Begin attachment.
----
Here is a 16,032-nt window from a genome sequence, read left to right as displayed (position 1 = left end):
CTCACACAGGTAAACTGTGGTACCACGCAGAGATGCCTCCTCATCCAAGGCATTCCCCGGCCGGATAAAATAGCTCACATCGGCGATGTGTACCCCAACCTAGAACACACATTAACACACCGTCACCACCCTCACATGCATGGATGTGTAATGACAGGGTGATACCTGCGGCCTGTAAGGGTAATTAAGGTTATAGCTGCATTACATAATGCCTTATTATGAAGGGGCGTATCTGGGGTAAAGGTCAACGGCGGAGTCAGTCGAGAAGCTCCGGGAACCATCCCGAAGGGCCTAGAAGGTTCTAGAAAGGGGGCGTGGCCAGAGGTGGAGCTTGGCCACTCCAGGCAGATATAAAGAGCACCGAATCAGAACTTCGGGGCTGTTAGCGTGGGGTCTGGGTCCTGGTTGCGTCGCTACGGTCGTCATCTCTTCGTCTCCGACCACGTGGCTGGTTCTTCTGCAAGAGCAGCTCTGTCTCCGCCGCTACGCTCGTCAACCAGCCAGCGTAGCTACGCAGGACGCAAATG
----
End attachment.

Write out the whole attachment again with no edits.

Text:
Here is a 16,032-nt window from a genome sequence, read left to right as displayed (position 1 = left end):
CTCACACAGGTAAACTGTGGTACCACGCAGAGATGCCTCCTCATCCAAGGCATTCCCCGGCCGGATAAAATAGCTCACATCGGCGATGTGTACCCCAACCTAGAACACACATTAACACACCGTCACCACCCTCACATGCATGGATGTGTAATGACAGGGTGATACCTGCGGCCTGTAAGGGTAATTAAGGTTATAGCTGCATTACATAATGCCTTATTATGAAGGGGCGTATCTGGGGTAAAGGTCAACGGCGGAGTCAGTCGAGAAGCTCCGGGAACCATCCCGAAGGGCCTAGAAGGTTCTAGAAAGGGGGCGTGGCCAGAGGTGGAGCTTGGCCACTCCAGGCAGATATAAAGAGCACCGAATCAGAACTTCGGGGCTGTTAGCGTGGGGTCTGGGTCCTGGTTGCGTCGCTACGGTCGTCATCTCTTCGTCTCCGACCACGTGGCTGGTTCTTCTGCAAGAGCAGCTCTGTCTCCGCCGCTACGCTCGTCAACCAGCCAGCGTAGCTACGCAGGACGCAAATG